We have a rotomoulder who is very keen to advance the project. He has provided some useful detailed design ideas. Since he has already quoted a competitive price to make the bases, he will have the strongest possible motive to ensure the whole thing fits together.

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Scale, order and complexity in polymer processing

Invited paper published in the Proceedings of the Institution of Mechanical Engineers: Process Mechanical Engineering, volume 214, Part E, 2000, Special Millenium issue, ISSN 0954-4089.

S F Bush


From slow beginnings in the 1860s, the evolution of the polymer industry has been marked in the second half of the twentieth century by rapid increases in the scales of production, by increasing power to control order at the molecular level, and by the variety and complexity γ of the resultant processes and products. The paper reviews some of the key developments over the last 100 years or so with a view to identifying themes likely to be of continuing importance in the new century.

A general model for the cost of a processing technology is proposed in terms of the factors Q and γ involved in producing a given artefact. Particular technologies are discussed in terms of the order in which basic processing functions are carried out. A major trend likely to continue into the twenty-first century is the way in which the supramolecular organization of the polymer chains is increasingly being brought under control, either directly by processing or indirectly by self-ordering properties of the polymers themselves. Self-organization of reinforcing fibres during processing to produce optimal performance of polymer composites is a parallel trend also likely to develop further into the next century. To illustrate these ideas the paper draws on examples from major polymer processes: extrusion, injection moulding, film blowing, reaction moulding, thermoforming, fibre making and coating.

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Polymer-Fibre Composite Cages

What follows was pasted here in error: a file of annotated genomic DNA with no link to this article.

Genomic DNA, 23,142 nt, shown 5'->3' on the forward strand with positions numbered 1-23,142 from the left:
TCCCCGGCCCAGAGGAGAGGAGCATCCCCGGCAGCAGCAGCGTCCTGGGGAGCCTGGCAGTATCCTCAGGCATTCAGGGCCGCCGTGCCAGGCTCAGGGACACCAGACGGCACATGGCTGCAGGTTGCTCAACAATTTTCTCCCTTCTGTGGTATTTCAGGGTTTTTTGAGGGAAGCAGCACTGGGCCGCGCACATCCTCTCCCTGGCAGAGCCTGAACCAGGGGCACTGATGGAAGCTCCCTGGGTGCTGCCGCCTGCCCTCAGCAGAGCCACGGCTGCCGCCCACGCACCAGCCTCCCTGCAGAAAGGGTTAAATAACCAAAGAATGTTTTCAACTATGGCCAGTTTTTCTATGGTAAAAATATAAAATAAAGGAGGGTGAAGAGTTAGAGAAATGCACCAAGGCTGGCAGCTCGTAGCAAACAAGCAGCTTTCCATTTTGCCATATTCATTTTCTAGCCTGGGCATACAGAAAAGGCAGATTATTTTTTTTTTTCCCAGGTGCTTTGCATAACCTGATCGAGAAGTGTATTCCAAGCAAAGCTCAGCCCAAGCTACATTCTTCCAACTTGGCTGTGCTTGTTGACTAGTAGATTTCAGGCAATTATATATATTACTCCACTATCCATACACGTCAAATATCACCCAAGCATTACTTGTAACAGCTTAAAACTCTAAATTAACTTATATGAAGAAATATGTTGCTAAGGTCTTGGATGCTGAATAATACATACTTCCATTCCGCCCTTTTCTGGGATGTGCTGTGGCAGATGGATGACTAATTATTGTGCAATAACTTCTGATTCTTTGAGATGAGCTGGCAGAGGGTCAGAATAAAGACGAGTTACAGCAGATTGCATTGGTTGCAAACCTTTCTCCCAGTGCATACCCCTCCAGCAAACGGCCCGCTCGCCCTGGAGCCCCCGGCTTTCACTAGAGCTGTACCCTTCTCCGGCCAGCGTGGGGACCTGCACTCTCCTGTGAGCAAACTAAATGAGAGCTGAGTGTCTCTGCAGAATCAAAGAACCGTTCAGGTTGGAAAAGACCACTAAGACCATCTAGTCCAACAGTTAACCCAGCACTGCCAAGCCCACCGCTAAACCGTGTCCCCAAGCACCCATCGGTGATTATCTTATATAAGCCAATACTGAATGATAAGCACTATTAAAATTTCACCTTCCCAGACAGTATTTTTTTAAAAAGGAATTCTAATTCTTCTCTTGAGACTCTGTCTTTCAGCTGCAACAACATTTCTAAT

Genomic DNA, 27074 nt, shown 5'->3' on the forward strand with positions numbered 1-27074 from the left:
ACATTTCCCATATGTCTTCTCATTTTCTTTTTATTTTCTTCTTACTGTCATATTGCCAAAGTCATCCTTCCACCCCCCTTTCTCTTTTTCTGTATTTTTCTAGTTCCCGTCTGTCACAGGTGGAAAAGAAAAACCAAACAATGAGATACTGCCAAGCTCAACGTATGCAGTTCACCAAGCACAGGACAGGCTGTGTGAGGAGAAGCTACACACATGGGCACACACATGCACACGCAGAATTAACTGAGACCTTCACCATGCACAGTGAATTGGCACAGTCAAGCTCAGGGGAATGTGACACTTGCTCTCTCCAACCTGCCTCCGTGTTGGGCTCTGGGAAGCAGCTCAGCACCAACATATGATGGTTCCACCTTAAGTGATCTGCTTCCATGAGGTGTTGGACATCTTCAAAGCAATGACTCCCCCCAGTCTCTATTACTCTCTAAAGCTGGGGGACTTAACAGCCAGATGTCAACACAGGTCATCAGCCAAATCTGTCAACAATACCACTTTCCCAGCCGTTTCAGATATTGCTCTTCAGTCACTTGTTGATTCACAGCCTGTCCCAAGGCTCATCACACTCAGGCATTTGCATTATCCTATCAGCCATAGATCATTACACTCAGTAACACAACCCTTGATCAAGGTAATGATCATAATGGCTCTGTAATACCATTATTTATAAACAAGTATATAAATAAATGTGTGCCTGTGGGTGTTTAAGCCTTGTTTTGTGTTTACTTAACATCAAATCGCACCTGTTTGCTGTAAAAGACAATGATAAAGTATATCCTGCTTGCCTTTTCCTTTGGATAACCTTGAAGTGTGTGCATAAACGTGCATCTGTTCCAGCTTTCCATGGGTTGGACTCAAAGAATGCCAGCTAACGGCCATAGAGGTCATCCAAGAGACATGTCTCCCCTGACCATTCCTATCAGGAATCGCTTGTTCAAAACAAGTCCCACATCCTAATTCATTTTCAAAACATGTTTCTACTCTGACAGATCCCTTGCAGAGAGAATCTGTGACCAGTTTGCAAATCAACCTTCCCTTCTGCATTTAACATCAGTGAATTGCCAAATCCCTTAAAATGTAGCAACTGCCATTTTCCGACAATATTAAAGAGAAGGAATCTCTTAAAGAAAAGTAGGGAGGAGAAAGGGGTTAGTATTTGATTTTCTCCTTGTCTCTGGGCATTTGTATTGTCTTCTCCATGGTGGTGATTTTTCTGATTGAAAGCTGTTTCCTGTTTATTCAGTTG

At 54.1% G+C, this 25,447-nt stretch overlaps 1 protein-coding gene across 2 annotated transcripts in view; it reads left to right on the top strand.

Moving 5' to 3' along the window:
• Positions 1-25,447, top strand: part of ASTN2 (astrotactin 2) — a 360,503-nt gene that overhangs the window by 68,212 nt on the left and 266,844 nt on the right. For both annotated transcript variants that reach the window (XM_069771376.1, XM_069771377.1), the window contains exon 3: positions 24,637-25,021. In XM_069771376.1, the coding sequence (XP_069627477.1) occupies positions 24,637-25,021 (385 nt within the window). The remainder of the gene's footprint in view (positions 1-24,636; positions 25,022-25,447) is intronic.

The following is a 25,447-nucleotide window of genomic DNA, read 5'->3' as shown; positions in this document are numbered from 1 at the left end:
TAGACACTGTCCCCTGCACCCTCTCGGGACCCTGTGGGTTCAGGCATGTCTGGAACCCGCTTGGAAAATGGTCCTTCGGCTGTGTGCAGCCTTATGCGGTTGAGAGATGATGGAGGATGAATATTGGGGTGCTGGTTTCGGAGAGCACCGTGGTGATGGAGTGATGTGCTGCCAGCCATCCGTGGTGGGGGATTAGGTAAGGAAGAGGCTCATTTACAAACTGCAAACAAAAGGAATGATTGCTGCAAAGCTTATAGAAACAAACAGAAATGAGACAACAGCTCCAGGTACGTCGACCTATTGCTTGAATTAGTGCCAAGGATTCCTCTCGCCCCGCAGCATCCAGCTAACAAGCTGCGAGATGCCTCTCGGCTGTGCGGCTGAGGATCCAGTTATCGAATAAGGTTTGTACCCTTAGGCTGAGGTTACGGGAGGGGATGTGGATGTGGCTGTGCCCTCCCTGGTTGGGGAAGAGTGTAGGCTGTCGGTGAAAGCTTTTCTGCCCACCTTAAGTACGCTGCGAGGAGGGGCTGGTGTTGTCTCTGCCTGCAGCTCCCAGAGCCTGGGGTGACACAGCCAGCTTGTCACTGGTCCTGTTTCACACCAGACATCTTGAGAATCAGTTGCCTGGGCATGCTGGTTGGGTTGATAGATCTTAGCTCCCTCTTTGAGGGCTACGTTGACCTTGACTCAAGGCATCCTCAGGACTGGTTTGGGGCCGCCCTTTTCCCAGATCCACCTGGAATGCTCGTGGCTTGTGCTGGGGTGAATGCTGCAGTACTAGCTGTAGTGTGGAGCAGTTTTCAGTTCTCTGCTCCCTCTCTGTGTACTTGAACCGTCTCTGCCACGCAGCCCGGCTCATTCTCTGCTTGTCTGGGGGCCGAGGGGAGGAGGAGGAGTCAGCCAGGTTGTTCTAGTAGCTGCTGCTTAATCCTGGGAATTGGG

Paper to FRC 8th International Conference 13th-15th September, “Composites for the Millennium”

Published as ISBN 85573 5504

S F Bush with D R Blackburn, A J Neuendorf and J M Methven


While much of fibre reinforcement of polymers has rightly concentrated on solid forms, there is a significant demand also for lightweight open structures of the wire-cage type. The paper will report results obtained from a variety of polymer-fibre compositions in wire form.

These wire-cage results draw on the laboratory’s extensively reported work on long-glass fibre reinforcement of thermoplastics and the pultrusion of both thermoplastics and thermosets. However, for the new wire-cage technology, the behaviour of the synthetic fibre and natural fibres in place of glass fibres has also been investigated. The results obtained show that for a number of significant applications these soft fibres are better than glass fibres in terms not only of their formability into wire structures, but also in terms of their elastic recovery from imposed stress or strain.

The development opens up a significant new field for polymer-fibre composites both as an alternative to existing metal wire structures in the food distribution and textile industries and as an alternative to certain solid structures more generally.

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Long Glass Fibre Reinforcement of Thermo Plastics

Paper published in International Polymer Processing XIV (1999) 3, 282-290, ISSN-0930-777X, 1999.

S F Bush

Abstract: Experimental and Theoretical Results for Injection and Blow moulding, Sheet and Pipe extrusion.

The paper summarises the main experimental and theoretical results from a long-term programme of research (SAFIRE) to produce and apply long glass fibre compounds to the extrusion of pipes, sheets and profiles and to injection, blow and roto moulding. The overall objective is to obtain the processing speeds associated with short fibre reinforced thermoplastics with the reinforcement efficiencies associated with prepositioned or prepreg thermoset composites. Extrusion and injection moulding are now in the commercial domain, with industrial scale trials underway in the other technologies.